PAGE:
BALTIMORE, Md. -- We all love data points. These are ostensible truths, backed by research or other references, that are analyzed and made into bite-size pieces that everybody hopefully can understand and use.
CyberMaryland 2014 wrapped up last week at the Baltimore Convention Center with sessions devoted to technology transition, infrastructure security, business development and entrepreneurship, leadership roles for women and veterans in cyber security, cyber insurance and risk mitigation, cyber education and work force development, and, of course, perspectives on the cyber threat.
Several nationally- and internationally-noted security experts addressed attendees at the two-day conference, held Oct. 29 and 30. More than 1,000 stakeholders registered.
Why was this held this in Maryland? Because more than 250 companies and service providers are located in the Maryland-Virginia-Washington D.C. Beltway region, it is fast becoming global Ground Zero for the cyber-security business.
Why Maryland is Ground Zero for Cyber-Security Business
Another reason: While Silicon Valley also has its indigenous security companies, it also has so many other IT-related players that it simply cannot specialize the way Maryland can. Gov. Martin O'Malley, who also spoke at the Oct. 29-30 event, started the Cyber Maryland coalition initiative five years ago.
Following are some of the most relevant takeaways from the event, which eWEEK was invited to attend as a panel moderator and to cover for our audience. Only a handful of journalists were in attendance.
--The overall message at the conference, as eWEEK saw it, was that securing personal and enterprise data over the long haul cannot be accomplished in piecemeal fashion; it's going to take a concerted, widespread coalition among government, military, law enforcement, enterprise and software development community stakeholders to create new solutions to keep data safe as it moves from endpoint to endpoint through the cybersphere.
Users, too, are going to have to become more aware of how they send and receive data and other content and will have to be using encryption a lot more as time goes on.
Another takeaway message was that in the world of Internet users in general, this type of concerted effort is only beginning to ramp up, and that we're probably years away from improving security to the level it needs to be for trust to become better established.
There's No Accounting for the Human Element in Security
Of course, there is yet no answer for the actions of malicious humans, whose ability to gain illicit access to classified business, government and military data by stealing or buying credentials is very difficult to stop.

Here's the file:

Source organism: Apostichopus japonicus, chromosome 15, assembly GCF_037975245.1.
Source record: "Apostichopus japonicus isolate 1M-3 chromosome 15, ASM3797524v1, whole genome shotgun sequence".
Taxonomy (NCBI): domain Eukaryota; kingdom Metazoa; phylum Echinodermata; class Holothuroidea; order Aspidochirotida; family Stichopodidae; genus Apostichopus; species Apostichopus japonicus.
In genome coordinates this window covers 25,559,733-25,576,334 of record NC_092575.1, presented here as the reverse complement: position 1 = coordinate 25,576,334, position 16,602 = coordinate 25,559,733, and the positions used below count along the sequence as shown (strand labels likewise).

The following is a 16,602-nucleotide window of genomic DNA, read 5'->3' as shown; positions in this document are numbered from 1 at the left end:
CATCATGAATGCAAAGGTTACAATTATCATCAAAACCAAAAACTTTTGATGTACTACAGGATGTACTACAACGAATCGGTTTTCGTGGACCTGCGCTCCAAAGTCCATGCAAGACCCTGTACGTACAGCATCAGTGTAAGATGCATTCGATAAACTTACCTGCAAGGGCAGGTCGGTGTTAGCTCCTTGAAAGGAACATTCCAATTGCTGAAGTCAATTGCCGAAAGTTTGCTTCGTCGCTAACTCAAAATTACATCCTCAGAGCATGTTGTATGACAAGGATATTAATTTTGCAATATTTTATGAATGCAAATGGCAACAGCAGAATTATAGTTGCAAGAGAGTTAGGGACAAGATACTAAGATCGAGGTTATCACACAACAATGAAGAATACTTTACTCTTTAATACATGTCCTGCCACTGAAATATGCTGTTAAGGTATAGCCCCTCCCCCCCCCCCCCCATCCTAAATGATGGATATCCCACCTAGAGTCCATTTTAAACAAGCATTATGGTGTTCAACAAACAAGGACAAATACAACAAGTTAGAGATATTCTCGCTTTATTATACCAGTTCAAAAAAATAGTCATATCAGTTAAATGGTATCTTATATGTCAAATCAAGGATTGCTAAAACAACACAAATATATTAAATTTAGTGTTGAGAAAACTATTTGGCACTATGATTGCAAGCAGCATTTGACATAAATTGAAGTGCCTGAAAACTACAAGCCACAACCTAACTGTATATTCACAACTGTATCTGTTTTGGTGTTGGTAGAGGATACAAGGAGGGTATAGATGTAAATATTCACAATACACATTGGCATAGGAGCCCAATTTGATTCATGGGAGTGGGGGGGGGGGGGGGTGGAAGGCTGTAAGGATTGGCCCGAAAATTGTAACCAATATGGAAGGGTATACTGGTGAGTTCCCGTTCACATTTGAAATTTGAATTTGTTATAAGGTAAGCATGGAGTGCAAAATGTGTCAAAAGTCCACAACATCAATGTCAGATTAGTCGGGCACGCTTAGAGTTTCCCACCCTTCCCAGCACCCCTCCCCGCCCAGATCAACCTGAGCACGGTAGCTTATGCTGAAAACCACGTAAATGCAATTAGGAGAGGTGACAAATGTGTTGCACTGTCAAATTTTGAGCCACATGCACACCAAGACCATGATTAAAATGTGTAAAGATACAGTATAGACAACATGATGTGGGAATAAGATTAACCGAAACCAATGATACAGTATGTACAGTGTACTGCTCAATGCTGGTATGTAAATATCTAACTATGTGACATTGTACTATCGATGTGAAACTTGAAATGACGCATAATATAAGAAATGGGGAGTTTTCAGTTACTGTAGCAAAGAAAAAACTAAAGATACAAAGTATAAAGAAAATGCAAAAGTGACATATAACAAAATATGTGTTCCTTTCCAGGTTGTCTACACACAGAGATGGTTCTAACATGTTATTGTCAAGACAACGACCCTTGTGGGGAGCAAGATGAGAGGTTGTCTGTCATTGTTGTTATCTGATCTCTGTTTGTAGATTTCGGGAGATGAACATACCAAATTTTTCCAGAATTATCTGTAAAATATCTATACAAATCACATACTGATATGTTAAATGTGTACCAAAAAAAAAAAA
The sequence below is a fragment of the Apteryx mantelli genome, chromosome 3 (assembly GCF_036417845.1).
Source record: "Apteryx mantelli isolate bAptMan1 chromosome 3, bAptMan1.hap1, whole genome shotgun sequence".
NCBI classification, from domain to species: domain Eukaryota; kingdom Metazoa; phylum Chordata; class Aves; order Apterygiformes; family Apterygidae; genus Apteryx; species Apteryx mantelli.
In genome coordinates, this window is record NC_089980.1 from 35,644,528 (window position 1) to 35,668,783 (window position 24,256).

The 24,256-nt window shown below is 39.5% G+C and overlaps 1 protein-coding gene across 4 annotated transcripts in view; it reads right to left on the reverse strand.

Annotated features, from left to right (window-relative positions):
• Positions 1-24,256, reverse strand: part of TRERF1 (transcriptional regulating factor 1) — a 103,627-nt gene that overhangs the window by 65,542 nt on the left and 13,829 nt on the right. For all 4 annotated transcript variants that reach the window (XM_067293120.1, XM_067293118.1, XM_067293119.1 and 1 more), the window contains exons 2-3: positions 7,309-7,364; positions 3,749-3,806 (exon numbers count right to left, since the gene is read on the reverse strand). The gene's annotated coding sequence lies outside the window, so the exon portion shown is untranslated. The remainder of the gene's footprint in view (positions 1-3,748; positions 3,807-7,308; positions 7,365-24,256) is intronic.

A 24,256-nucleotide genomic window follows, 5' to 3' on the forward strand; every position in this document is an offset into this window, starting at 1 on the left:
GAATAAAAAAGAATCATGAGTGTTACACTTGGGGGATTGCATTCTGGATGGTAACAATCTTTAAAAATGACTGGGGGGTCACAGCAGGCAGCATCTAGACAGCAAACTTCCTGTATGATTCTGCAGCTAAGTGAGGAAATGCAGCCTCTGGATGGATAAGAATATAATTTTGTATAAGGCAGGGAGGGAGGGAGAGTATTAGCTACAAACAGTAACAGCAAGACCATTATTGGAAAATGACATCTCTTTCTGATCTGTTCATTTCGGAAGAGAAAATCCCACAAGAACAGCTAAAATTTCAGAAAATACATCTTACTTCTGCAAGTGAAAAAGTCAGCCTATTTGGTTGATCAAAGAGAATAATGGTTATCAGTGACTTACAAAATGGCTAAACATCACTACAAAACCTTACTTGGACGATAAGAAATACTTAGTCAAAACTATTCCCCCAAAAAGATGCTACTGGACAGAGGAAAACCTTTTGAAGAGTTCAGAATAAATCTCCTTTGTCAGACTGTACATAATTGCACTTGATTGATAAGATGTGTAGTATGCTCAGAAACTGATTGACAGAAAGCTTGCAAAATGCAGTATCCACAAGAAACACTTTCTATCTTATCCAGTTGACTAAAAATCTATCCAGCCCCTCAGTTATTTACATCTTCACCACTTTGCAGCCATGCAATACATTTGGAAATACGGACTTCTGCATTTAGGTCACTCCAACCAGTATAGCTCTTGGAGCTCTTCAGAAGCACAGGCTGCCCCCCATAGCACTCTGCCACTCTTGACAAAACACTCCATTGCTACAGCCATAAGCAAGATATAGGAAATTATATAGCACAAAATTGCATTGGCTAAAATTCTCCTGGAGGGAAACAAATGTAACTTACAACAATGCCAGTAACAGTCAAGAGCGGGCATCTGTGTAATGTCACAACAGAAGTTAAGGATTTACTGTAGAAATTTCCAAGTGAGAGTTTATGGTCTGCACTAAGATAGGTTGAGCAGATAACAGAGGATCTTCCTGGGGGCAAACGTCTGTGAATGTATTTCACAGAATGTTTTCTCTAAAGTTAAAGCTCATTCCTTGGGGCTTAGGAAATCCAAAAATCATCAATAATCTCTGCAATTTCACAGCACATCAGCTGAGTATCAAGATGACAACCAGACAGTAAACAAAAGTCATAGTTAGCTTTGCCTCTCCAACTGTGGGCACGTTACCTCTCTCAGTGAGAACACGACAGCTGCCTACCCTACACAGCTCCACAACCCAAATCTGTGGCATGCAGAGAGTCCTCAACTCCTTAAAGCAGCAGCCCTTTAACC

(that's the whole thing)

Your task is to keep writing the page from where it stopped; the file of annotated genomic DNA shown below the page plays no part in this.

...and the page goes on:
--Admiral Rogers: "We're literally preparing ourselves for a possible cyberwar. We need to build the partnerships now that we need to defend ourselves. Securing the IoT is a huge issue for all of us. Literally every person on earth is a sensor. We have billions of devices. It's a daunting task. People on average have 3 to 5 or more connected devices; we will see many more in the future. How are we going to make this work, how are we going to secure them all? That's for all of us to work toward.
"As companies, governments and individuals continue to fear and deal with theft of their property by cyber-criminals, we have got to find a framework that we can use to bridge all the different players and bring them all together into one integrated team.
"The Congress is looking at legislation right now on this, and I think it's critical for us as a nation. We need to adopt the great capability for both the private sector and the government to share information both ways, in near-real time, at machine speed, to fix our security apparatus," Rogers said.
--Phillip Zimmermann, creator of PGP email encryption and developer of VOIP encryption protocols, noted that the law firm Venable was a sponsor of the conference and recalled his own defense (pro bono) by a Venable attorney in the 1990s, when Zimmermann was under threat of indictment for his crypto work.
When he asked why the lawyer had taken his case, the answer was: "I believe you should be able to whisper in someone's ear from a thousand miles away," and those words have stayed with him ever since. In the 1990s, Zimmermann said, "you had to explain yourself if you were using strong cryptographics. Now you have to explain yourself if you aren't, and that is at it should be."
Why Security Needs to Be Incorporated into the Operating System
--Steven Bellovin, professor of computer science at Columbia University and a major contributor to encryption and network security, described his realization that insecurity arose from increased system complexity, and that security must be understood and approached as a system problem -- and not as a bolt-on solution.
--Richard Clarke, former U.S. National Coordinator for Security, Infrastructure Protection, and Counter-terrorism, principally responsible for the first National Plan for Cyber Security, said he agreed with the current Chairman of the Joint Chiefs of Staff that the U.S. needs a new strategy for cyberspace. He also urged those present to accept the invitation of Admiral Rogers to help explain the work of NSA, and to foster the dialogue for which the admiral advocated.
--Vint Cerf, co-designer of TCP/IP and one of the architects of the Internet, spoke via video. His main message was to simply counsel everybody to "think twice when we roam around the Web, and to always remember that our failures in cyberspace often can place others at risk."
Cyber Maryland promotes partnerships among government agencies, security software and services providers, educational institutions and security experts in an effort to drive innovation -- and create jobs -- in the sector.